The Edmond Sun

Features

April 9, 2014

Revolutionary War flag could fetch millions at auction

MANCHESTER, Mass. — It was nearly 240 years ago that the Manchester Company of the Essex County Militia in Massachusetts took off for the Lexington Alarm.

As they marched toward the first Revolutionary War battle on April 19, 1775, the minutemen carried a 60-by-63-inch red flag with 13 ivory stripes affixed to its top left corner, seven on one side and six on the other, representing the 13 United Colonies.

The men who marched that day never saw battle, since the alarm ended before they reached Lexington. But that bright red silk flag they carried, now called the Forster Flag, still exists.

The Forster Flag, said to be the earliest existing flag designed to represent the 13 original colonies, is up for auction through Doyle New York, an auction and appraising company in New York City.

What does it cost to own this iconic piece of American history? A whopping $1 million to $3 million, according to Doyle.

The flag is being offered to benefit the Whitney Smith Flag Research Collection in the Dolph Brisco Center for American History at the University of Texas at Austin, according to Doyle. Money raised through the auction will go toward an endowment for the center’s flag collection, John Huss, president of the Manchester Historical Museum, said.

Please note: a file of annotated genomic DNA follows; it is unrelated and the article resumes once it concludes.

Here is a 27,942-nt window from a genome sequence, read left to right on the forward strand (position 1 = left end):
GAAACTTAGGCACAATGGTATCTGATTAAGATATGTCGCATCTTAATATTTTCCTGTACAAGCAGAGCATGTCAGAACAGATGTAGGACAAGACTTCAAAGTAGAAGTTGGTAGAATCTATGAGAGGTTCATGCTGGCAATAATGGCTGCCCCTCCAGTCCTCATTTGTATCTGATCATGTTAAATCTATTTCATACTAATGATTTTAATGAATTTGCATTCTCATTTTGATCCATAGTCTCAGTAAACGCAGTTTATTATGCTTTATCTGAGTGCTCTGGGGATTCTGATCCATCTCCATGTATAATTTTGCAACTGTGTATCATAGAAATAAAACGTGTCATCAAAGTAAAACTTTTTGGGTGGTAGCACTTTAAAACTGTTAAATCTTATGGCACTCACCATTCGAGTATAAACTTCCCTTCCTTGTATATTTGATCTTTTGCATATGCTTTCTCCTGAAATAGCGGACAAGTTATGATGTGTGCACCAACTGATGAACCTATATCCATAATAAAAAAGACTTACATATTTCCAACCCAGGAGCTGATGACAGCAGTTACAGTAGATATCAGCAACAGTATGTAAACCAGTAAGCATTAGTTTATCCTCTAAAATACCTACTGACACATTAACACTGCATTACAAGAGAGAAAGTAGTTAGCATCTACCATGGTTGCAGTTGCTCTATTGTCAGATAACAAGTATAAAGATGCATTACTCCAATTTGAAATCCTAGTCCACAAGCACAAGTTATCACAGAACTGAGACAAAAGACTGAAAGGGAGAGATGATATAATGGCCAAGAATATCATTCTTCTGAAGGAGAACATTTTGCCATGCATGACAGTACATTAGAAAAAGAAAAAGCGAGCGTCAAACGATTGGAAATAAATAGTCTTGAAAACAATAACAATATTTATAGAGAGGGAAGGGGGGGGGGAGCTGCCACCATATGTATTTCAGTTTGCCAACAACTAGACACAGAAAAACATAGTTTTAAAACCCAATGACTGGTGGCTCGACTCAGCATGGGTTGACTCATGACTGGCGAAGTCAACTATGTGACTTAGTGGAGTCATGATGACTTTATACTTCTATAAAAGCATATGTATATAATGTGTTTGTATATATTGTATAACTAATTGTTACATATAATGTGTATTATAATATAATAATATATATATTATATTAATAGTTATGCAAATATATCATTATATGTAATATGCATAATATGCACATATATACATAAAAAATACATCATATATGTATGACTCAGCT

“Obviously, it’s something we would love to have,” Huss said. The museum will not be making a bid, he added. He said it would be great if the flag made its way back to New England, noting that he hopes it stays within the United States.

Though Huss said he doesn’t know where the flag was made, he said there’s a theory that the flag once sported a British Union Jack in its canton, or top left corner. This was removed and replaced with a red silk square onto which the strips of ivory representing the colonies was sewn, he said. The flag itself was made of two red silk strips sewn together.

Flags were crucial for battle during the revolution, Huss said. If a soldier became separated from his group, he could look for the flag to find his way back, Huss said. This explains why the flag is around five feet long.

“It was something that was critical,” Huss said. “That’s where ‘Rally around the flag’ comes from.”

The flag being offered for auction was named after Samuel Forster, a second lieutenant for the Manchester Company. It remained in Manchester’s Forster family for two centuries until it was sold to the Flag Heritage Foundation in 1975. For a time, Huss said, the flag was draped over a captured British drum at the Massachusetts Statehouse.

Arianna MacNeill can be reached at 978-675-2710 or at amacneill@gloucestertimes.com.

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